Showing posts with label Second Amendment. Show all posts
Showing posts with label Second Amendment. Show all posts

Monday, November 6, 2023

Gunshots are the soundtrack of America

A shooting range features at Elvis's Graceland.
Adam Fagen via Flickr CC BY-NC-SA 2.0

'Tis the season for gunshots and sirens.

The last weekend in October, I spent the night at a Memphis hotel near the airport to catch a 5 a.m. flight homeward. I pulled up to the hotel on Elvis Presley Boulevard in the Whitehaven neighborhood to see people running and chaos at the restaurant across the street, Tha Table. Before long, police came streaming in, sirens blaring. A fire engine and an ambulance followed.

Two men were shot and killed. One was the owner of Tha Table; it looks like he came out into the parking lot to confront would-be car thieves, one of whom shot him with an automatic weapon. The other person killed was a bystander "in the wrong place at the wrong time," Fox 13 Memphis said, merely driving by with his three young children in the car on the way to a park.

A man arrested in the shooting, police say found with weapons including an AR-15 and a Glock with switch (converting the pistol into an automatic weapon), blames his companions for firing the fatal shots, Fox 13 reported.

When I left the hotel later that night, to go to a gym in West Memphis, I had to ask police to let me drive out and back under yellow tape that had cordoned off the block.

That shooting occurred as I arrived at the Red Roof Inn at about 3:30 p.m.  Just eight minutes later, two-and-a-half miles down the same road, a 15-year-old was shot at an Exxon station. According to WREG, he was selling water at the side of the road at the time. He was transported by a private car to the hospital and reported in critical condition.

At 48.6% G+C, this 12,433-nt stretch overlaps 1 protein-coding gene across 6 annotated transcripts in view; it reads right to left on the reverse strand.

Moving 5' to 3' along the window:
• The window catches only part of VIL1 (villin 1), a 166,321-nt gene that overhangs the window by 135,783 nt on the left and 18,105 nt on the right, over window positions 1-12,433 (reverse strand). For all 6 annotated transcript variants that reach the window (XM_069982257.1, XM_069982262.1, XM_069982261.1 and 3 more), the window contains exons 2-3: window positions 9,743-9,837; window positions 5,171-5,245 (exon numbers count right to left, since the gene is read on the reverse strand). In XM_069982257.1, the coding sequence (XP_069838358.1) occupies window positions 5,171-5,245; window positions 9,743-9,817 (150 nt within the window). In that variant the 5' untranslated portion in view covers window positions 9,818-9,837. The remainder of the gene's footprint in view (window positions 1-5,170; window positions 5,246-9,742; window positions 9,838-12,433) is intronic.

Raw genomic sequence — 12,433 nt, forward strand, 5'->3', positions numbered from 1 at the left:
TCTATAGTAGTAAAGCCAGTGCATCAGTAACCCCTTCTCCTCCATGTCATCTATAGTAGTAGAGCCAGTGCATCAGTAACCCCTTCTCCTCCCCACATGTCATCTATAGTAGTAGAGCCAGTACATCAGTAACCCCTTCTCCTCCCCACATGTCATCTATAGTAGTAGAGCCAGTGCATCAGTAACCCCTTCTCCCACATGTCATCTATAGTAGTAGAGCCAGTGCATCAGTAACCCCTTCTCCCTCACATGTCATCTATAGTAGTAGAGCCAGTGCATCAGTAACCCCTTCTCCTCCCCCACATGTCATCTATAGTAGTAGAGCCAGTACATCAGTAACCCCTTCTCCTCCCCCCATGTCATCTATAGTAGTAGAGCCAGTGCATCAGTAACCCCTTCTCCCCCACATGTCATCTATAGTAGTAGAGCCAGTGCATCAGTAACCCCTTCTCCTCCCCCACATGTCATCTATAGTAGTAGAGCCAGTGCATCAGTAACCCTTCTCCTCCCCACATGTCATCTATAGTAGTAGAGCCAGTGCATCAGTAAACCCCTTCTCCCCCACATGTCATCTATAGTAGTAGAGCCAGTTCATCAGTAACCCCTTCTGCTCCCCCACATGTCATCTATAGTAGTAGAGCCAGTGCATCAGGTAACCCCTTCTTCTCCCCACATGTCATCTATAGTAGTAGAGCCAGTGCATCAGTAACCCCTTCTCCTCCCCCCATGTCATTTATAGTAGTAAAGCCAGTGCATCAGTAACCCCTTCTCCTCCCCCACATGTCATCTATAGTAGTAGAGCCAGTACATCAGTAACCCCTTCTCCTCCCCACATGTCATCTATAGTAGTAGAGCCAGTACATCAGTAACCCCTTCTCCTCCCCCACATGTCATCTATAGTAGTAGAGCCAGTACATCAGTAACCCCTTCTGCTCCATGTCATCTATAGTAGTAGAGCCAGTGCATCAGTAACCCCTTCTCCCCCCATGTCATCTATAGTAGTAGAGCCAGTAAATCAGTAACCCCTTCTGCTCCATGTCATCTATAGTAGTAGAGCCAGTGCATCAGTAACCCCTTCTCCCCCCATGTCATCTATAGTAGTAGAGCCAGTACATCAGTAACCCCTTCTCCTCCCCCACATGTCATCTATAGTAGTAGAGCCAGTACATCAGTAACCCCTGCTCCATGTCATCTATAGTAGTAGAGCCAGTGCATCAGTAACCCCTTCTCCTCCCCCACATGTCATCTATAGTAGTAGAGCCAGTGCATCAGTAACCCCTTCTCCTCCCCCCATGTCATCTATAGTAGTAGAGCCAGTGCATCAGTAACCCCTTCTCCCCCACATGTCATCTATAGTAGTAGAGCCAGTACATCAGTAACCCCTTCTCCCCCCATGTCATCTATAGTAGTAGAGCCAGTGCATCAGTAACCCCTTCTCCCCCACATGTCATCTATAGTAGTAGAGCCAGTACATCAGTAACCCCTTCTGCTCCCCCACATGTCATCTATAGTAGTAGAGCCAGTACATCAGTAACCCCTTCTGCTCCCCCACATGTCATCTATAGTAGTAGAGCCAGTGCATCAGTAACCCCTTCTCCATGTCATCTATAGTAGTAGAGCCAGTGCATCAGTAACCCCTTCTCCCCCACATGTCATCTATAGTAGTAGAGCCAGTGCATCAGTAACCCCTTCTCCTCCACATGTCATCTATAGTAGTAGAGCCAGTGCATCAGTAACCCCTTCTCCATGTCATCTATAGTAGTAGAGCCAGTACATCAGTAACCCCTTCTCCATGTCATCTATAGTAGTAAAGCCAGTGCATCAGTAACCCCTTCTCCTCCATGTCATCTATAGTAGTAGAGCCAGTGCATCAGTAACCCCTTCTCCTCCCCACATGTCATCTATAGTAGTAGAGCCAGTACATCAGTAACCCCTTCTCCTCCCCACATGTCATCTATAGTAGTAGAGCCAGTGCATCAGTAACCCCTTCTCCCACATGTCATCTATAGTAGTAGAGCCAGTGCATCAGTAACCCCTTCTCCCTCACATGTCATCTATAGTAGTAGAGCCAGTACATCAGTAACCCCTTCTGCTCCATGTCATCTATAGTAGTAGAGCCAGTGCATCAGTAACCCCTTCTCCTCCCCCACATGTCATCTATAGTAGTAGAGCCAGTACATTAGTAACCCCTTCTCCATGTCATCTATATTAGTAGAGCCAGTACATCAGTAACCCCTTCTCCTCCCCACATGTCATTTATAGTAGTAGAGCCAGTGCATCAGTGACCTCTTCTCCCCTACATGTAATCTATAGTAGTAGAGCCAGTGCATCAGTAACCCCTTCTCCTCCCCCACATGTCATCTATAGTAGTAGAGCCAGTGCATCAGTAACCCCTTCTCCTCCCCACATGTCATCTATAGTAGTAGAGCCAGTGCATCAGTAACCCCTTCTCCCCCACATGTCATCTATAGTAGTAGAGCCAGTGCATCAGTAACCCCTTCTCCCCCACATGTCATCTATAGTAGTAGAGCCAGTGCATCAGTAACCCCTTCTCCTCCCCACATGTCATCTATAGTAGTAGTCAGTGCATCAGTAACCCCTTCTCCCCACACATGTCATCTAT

When I came back from the gym, I fueled up at that Exxon, to return my rental car full the next morning. I didn't know about the second shooting until I got back to my room and checked the news about the first shooting.

About 60 hours later, a 19-year-old sitting in his car at a gas station in West Memphis was fatally shot multiple times by another customer, KARK reported. I was long gone, but that shooting took place 500 feet from the gym I had gone to, just around a corner. I learned of that third shooting when I checked the news to see if anyone had been arrested in the earlier two.

It happens that while I was in Memphis and Arkansas, I visited an old friend and mentor I had not seen in many years. He retired in recent years from work in Memphis and told me he wants to move away. He's tired, he said, of having to worry every day about being car-jacked.

I also visited my aunt and uncle at their home in south Little Rock. They've been renovating, and their place looks great, homey. They're very happy there, my uncle said, except only for the unwelcome ring of gunshots at night. Sometimes the shots ring so close to the house that they fear they're being targeted. My uncle, a Vietnam vet, lamented of the contemporary life of youth in the Little Rock neighborhood: "I'd rather be judged by twelve than carried by six."

When I boarded my plane home from Memphis, I overheard one flight attendant telling another that she's looking for a new apartment. She was working through the calculation of finding lower rent, but having to hear gunshots at night.

As I rejoined the world that Monday, I learned about the Lewiston, Maine, shootings, and that the suspect was found dead from a self-inflicted gunshot wound. He had killed 18 people and injured 13 just before I left home for Memphis. Ensconced as I was in my business away, I had not known the details. It was a kind of blessing, I figured, that I didn't know what was happening. While the suspect was at large, I did not know to worry about my wife in Rhode Island or a friend's son at university in Vermont.